In order to investigate the role of chloride ion in the corrosion film formation of copper and its evolution over time, the initial corrosion behavior of copper in neutral 3.5% (wt.) NaCl solution was characterized by in-situ Raman spectroscopy along with electrochemical tests. The results demonstrated that the cuprous chloride complexes, such as CuCl and
were produced through electrode processes, while the cuprite,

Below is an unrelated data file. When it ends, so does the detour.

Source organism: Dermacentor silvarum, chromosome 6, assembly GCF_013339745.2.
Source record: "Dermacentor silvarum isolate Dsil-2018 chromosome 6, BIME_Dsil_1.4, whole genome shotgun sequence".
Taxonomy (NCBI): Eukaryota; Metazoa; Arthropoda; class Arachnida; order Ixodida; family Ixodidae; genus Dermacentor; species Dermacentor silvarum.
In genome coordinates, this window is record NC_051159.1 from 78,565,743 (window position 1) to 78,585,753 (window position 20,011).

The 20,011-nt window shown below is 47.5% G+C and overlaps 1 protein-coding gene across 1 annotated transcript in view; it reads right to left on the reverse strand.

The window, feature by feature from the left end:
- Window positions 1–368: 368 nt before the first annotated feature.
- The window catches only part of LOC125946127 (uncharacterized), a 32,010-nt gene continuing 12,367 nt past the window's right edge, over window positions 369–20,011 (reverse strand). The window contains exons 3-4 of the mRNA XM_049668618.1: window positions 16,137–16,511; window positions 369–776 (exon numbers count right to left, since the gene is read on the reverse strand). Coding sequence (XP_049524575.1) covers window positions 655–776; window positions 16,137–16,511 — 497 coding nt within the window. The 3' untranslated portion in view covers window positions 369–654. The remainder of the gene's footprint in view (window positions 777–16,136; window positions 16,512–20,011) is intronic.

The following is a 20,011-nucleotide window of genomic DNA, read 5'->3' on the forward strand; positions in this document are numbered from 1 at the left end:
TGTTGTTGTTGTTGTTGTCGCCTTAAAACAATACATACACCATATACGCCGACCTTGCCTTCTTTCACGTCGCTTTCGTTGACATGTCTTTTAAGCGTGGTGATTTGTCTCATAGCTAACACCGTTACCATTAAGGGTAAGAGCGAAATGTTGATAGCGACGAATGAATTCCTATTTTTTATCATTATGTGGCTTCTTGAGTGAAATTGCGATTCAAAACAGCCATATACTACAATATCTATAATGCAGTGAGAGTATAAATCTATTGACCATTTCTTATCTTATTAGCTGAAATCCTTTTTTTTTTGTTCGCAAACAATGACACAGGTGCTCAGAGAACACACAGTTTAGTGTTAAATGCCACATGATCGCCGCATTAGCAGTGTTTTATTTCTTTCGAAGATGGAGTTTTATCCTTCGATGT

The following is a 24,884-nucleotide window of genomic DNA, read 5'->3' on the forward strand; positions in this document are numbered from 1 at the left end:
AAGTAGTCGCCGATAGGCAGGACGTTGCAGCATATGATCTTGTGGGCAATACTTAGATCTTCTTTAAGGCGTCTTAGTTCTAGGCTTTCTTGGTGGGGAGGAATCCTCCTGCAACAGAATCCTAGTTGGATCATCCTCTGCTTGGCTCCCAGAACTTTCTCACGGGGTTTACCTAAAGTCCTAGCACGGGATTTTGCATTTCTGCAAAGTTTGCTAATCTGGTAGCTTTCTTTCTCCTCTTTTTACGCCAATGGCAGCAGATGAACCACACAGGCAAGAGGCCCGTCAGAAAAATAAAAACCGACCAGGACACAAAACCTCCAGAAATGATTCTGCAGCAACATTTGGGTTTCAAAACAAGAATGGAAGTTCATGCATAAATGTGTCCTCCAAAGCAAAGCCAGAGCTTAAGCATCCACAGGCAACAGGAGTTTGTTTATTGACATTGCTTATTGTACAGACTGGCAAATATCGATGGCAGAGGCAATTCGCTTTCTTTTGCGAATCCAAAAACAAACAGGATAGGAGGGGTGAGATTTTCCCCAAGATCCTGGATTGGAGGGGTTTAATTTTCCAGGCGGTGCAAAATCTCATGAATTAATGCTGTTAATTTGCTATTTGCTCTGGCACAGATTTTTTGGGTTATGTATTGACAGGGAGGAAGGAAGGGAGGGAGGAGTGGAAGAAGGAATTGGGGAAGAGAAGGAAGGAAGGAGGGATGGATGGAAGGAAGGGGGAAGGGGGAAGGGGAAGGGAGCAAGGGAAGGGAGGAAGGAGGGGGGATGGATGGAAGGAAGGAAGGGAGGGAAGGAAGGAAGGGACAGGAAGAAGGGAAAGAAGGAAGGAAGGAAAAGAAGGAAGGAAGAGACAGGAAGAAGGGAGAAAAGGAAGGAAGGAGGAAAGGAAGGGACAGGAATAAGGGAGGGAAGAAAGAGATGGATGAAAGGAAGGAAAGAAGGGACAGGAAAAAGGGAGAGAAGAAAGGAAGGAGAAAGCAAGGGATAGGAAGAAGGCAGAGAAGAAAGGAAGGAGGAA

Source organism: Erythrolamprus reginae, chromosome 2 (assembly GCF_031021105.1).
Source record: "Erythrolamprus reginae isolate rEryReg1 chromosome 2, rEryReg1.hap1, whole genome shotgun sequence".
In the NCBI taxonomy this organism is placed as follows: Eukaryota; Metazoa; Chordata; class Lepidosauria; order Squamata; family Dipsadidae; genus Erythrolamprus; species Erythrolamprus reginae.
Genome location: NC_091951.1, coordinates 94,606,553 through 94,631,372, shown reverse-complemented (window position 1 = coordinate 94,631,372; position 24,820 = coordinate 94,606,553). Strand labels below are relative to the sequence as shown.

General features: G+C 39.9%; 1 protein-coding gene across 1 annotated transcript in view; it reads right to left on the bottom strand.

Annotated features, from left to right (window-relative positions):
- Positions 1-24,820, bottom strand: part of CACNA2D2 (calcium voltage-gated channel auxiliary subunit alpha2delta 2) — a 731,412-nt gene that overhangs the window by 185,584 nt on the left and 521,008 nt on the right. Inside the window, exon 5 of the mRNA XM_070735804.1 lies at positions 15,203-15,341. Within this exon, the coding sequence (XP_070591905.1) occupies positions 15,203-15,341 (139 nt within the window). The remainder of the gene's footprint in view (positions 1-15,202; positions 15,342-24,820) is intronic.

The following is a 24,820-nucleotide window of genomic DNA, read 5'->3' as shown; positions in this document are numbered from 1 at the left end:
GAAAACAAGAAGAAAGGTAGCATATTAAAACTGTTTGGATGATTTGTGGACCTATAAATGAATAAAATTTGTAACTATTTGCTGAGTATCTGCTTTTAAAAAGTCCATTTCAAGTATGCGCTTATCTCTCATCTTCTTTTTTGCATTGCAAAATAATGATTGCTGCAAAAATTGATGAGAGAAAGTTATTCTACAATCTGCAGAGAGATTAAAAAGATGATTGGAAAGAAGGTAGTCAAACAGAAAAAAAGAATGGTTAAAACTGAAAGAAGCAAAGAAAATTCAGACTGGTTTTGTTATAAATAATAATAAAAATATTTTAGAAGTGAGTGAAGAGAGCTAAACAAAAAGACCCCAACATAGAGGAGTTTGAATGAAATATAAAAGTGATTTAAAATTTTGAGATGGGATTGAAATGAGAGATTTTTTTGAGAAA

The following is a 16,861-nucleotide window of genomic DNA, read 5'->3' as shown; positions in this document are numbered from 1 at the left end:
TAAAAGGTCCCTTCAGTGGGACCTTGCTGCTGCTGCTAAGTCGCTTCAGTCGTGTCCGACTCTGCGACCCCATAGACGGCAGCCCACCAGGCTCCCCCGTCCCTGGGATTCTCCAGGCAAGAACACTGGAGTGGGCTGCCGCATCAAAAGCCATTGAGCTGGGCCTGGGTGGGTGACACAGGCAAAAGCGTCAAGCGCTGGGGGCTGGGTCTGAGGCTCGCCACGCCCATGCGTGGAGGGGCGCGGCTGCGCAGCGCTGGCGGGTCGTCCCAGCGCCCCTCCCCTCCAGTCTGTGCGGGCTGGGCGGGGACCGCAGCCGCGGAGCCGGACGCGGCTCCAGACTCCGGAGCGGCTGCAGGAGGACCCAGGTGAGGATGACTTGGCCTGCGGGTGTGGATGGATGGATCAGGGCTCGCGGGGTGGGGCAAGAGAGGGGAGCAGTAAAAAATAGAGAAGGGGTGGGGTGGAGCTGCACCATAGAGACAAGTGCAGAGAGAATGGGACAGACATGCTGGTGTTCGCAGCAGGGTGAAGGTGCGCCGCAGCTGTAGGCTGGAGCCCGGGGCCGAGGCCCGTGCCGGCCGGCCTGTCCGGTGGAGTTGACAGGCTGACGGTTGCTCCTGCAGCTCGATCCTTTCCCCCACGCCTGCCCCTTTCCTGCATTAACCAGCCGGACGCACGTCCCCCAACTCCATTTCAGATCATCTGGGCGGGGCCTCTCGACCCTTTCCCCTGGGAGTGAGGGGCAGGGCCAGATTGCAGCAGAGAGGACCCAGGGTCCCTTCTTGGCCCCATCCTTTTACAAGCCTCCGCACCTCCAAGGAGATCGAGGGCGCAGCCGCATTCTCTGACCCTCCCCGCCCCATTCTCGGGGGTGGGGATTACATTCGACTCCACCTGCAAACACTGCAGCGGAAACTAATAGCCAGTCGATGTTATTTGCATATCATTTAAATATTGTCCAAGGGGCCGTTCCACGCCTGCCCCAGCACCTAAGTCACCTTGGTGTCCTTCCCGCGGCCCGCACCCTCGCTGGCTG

seemed to be formed via the chemical precipitation reaction instead of a direct electrochemical transformation from the metal matrix or CuCl and it occurred rather slowly. At the open circuit potential, the chlorides were generated first in the initial 2 h and then they transformed to the oxides with the
content in the interface increasing. The in-situ Raman characterization directly evidenced the previously reported mechanism of growth of oxide layers on copper surfaces in neutral
media and clearly showed the formation of a corrosion product film and its evolution over time. The electrochemical tests corresponded to the results of in-situ Raman characterization well.
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